Whether you need an international freight forwarder or a domestic freight forwarder, the definition of what they will do is about the same. Export.gov says a freight forwarder will do the following:

"To comply with export documentation and shipping requirements, many exporters utilize a freight forwarder to act as their shipping agent. The forwarder advises and assists clients on how to move goods most efficiently from one destination to another. A forwarder’s extensive knowledge of documentation requirements, regulations, transportation costs, and banking practices can ease the exporting process for many companies."

FreightForwarder_36345407_sInternational vs. Domestic Freight Forwarder

A very easy way to look at the differences between an international freight forwarder and a domestic freight forwarder is simply to look at where your goods will be shipped from and arrive at. If both locations are found within the borders of the same country, such as Canada or the United States, you will work with a domestic freight forwarder.

However, if you will be exporting goods from Canada to the USA or from another country to Canada, you will need an international freight forwarding company. Many freight forwarders have the ability to work both internationally and domestically.

At Cole International, we handle all your freight forwarding needs and we are also customs brokers. Whether you need to move goods from one city to another in Canada or you need to cross the border into the United States, our experienced team will ensure your goods arrive safely.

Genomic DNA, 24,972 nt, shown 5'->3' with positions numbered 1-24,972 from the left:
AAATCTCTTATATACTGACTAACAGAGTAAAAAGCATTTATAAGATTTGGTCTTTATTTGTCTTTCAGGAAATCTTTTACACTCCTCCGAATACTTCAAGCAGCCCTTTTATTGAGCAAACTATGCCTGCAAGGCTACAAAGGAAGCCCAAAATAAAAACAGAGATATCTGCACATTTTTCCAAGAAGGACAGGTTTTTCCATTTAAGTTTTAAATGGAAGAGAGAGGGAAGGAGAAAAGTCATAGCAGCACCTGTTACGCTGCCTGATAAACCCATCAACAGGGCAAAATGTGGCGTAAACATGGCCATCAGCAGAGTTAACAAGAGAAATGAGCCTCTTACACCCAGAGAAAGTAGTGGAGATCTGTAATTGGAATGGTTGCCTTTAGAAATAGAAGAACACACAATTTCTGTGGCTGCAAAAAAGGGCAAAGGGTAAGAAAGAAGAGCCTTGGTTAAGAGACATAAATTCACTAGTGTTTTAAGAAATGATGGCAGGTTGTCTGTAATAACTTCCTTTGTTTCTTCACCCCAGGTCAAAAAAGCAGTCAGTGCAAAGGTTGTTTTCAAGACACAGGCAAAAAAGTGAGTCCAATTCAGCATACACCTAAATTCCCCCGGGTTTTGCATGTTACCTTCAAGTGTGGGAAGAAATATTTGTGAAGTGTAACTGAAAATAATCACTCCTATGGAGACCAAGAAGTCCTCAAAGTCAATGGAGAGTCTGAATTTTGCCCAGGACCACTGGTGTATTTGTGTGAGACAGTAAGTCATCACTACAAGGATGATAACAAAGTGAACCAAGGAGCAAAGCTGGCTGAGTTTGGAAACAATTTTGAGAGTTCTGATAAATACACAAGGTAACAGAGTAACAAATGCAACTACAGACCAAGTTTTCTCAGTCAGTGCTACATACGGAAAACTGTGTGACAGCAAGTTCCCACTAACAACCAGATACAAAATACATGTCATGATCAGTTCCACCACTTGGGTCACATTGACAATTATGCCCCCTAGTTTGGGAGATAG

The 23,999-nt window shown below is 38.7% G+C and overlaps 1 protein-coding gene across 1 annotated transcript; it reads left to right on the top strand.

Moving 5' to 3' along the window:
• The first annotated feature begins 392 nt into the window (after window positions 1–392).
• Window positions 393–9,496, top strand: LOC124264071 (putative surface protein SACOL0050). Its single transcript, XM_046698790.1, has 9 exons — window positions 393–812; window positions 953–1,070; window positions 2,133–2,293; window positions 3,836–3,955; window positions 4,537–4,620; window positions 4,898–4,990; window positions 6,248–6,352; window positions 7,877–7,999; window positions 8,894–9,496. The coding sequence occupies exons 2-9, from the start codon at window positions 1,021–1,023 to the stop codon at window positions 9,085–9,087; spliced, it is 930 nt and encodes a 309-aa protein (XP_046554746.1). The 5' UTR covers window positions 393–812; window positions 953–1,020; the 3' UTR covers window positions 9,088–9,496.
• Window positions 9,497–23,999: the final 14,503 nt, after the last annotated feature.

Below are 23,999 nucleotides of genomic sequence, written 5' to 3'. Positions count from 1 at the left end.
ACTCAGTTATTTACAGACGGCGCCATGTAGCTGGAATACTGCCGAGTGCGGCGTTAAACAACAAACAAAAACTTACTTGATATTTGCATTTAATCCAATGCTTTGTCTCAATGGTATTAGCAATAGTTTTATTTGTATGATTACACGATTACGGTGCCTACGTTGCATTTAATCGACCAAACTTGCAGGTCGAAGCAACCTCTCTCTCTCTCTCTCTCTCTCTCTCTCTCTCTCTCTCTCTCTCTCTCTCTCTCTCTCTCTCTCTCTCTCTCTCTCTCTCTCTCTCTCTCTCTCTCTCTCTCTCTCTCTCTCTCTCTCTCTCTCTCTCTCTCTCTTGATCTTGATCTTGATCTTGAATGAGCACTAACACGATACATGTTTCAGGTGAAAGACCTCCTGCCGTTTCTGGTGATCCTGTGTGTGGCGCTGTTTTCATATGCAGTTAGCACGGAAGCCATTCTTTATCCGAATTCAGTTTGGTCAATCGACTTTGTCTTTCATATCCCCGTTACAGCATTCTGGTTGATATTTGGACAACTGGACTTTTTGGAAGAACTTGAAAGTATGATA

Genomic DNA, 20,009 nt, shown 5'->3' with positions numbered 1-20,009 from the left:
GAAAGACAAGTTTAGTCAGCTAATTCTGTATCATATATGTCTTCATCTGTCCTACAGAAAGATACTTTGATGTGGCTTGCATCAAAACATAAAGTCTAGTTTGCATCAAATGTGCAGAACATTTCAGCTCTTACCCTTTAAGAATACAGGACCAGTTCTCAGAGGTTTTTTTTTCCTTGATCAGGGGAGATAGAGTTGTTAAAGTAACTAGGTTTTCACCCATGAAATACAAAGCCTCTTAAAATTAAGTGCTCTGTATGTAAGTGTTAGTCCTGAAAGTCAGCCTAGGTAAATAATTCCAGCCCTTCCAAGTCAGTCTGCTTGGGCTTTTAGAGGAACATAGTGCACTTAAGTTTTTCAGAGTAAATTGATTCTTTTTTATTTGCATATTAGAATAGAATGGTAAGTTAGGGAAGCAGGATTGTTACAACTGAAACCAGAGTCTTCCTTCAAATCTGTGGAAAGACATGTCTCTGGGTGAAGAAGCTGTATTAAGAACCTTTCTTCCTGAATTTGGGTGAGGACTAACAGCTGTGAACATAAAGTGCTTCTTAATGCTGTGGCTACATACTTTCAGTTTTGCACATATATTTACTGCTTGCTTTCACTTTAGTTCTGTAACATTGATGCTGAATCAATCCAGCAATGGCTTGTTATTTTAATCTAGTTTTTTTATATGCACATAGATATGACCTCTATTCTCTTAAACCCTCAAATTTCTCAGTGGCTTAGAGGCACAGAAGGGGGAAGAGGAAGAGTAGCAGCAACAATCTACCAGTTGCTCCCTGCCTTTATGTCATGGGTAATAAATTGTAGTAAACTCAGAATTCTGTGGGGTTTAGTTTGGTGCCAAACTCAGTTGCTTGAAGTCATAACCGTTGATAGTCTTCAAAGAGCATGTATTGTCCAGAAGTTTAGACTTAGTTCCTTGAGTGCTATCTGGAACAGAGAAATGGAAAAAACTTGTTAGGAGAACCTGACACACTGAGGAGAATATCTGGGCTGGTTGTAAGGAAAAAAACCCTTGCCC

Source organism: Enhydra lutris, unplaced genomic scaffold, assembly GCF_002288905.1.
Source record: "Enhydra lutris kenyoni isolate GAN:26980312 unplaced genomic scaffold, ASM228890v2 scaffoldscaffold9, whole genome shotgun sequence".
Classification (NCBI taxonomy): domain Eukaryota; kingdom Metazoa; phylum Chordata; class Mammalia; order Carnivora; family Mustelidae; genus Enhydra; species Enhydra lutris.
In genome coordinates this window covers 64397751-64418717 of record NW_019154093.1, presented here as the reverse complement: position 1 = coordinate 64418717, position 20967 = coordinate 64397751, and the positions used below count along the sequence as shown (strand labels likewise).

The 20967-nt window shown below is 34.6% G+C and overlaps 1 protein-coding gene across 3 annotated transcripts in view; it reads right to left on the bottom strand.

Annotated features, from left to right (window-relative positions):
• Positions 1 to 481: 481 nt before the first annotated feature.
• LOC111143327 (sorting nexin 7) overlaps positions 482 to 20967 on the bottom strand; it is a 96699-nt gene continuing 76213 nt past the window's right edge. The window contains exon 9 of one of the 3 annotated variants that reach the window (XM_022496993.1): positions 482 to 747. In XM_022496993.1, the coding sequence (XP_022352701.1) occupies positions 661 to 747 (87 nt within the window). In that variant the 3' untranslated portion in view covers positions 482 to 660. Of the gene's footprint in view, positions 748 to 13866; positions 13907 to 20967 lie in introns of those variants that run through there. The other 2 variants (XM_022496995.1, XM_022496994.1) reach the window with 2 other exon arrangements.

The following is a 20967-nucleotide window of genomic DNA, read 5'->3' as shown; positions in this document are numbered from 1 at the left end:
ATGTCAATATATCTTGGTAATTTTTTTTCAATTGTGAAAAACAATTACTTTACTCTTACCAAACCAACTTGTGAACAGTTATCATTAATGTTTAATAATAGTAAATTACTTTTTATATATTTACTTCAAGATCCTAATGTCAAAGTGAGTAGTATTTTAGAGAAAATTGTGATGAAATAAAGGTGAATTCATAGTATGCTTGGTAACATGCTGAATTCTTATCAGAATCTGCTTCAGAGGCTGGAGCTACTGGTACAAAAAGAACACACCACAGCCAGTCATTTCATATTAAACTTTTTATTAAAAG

There are several reasons why you should use a freight forwarder, whether you need one for international shipping or domestic shipping. While it's not required to import or export goods, hiring the right freight forwarder for your shipments will make things easier.

Your freight forwarder will become an asset you may not be able to live without once you've found the right partner. When it comes to dealing with international transportation of goods, a freight forwarder is especially helpful. Some of the advantages of hiring an international freight forwarder include:

  • Handles the Insurance you need
  • Takes care of Customs Documentation
  • Offers multiple carrier options
  • Handles other documentation
  • Will arrange warehousing
  • And More!

Basically, your freight forwarders will help to ensure the process of moving your cargo from point A to point B goes smoothly. Everything needed along the way will be handled by your international freight forwarder. If they also happen to be a customs broker, they will likely handle all your needs and issues when your freight crosses the border.

Cole International is a freight forwarder and customs broker in the United States and Canada. We provide everything you need to move goods internationally and domestically. When you need a partner you can trust with your cargo, Cole International will make your international shipping much easier.

Sea Freight vs. Air Freight

When you need to move goods from one country to another, you may be faced with the decision to use sea freight or air freight. Both offer advantages and disadvantages and it really depends on your specific needs.

Hiring an international freight forwarder will give you access to sea freight and air freight options. Here are a few things to consider when you need to choose between air and ocean forwarding.